Gary Frank, has been a courtroom litigator in the Family Law arena for over thirty years, and is a strong and committed advocate for his clients.  In addition to being a litigation attorney, Mr. Frank has acted in the capacity of a Judge Pro Tem in the Maricopa County Superior Court.  This has given him an understanding of the inner-workings of the court, and a unique perspective  that most attorneys lack.  He is also a fair and compassionate mediator of Family Law disputes, with many years of experience.   Our law firm handles a full range of Family Law matters, including divorcecustody / legal decision-making, parenting-time, child support, spousal maintenance, division of property and assets, modification and enforcement actions, as well paternity/maternity cases, grandparent or non-parent custody and visitation actions, and relocation/move-away cases.  If you are in need of a consultation regarding any area of Family Law, please do not hesitate to give our office a call today at 602-383-3610; or feel free to contact us through our web site at www.garyfranklaw.com; or by email at gary.frank@azbar.org.   We’d be happy to help you.


FIVE TIPS FOR MAKING A GOOD IMPRESSION IN COURT

When you walk into a courtroom for your divorce or custody trial, you are literally placing your future, and everything that is important to you, in the hands of a stranger.  The judge doesn’t know you, but over the next few hours she/he is going to listen to your testimony and consider the evidence you present – and weigh it against the testimony and evidence presented by your opponent.  Then the judge will make a ruling that could alter the course of your life in a good way – or maybe a not-so-good way.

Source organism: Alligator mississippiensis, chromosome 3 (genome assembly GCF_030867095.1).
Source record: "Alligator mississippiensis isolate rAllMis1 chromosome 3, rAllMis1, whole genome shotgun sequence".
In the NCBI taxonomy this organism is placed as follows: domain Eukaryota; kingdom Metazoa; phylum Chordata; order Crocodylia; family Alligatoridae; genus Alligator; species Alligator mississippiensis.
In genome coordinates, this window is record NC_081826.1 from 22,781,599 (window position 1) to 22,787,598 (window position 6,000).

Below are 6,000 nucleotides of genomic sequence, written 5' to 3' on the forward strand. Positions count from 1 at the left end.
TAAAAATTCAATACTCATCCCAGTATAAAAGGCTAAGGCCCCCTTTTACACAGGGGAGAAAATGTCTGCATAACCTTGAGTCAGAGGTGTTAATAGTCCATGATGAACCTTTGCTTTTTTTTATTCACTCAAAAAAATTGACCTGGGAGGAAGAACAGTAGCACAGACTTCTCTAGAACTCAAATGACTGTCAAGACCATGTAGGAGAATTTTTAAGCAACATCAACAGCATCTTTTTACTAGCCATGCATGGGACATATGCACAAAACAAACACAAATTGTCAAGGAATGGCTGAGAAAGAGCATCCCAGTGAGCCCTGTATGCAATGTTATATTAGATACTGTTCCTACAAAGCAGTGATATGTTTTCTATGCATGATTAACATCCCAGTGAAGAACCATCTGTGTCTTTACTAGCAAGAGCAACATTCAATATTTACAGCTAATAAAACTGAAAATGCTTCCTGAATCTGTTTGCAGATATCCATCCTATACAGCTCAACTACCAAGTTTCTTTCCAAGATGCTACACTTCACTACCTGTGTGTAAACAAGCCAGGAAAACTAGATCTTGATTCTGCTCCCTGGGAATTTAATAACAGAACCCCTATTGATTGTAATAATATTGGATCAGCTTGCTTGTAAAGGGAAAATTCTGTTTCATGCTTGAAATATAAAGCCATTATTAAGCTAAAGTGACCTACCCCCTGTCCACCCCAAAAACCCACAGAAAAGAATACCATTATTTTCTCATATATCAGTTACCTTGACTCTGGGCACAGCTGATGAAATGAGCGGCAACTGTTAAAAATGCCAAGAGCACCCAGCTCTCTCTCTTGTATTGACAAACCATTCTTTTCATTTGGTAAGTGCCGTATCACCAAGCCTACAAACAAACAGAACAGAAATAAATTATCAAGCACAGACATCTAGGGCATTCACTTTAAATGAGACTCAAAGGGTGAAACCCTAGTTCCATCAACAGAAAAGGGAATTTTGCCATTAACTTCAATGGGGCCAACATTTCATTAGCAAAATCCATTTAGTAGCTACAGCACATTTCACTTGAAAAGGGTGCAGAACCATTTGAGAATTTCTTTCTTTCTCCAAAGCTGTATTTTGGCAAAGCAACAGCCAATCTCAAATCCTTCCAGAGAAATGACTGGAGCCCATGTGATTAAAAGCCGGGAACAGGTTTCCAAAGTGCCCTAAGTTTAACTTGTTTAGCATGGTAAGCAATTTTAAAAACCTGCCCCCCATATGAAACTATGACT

Obviously, having an experienced, skillful attorney is critically important.  But is there anything that you, personally, can do to increase the odds of winning your case?  The answer is a resounding “Yes.”
Here are five tips for making a good impression in court:
1.         DRESS NICELY:      All your life, you’ve heard about “the importance of making a good impression.”  It has been repeated so often that it has pretty much become a trite phrase.  But ignore it at your peril – because that old, worn-out saying happens to be true.  Judges are human.  Your judge will form an impression of you, and the initial impression might be based on your appearance.  Whether that is fair or unfair – right or wrong – doesn’t matter.  It’s a fact.  So, why take a chance?  Dress nicely.  You don’t need to (and shouldn’t) look like you’re ready for a walk down the “Red-Carpet” – that would be overdoing it.  Just a clean, attractive attire is sufficient.  Something a judge would see as appropriate and respectful.  Why should you care?  Because it is the judge who will decide your fate.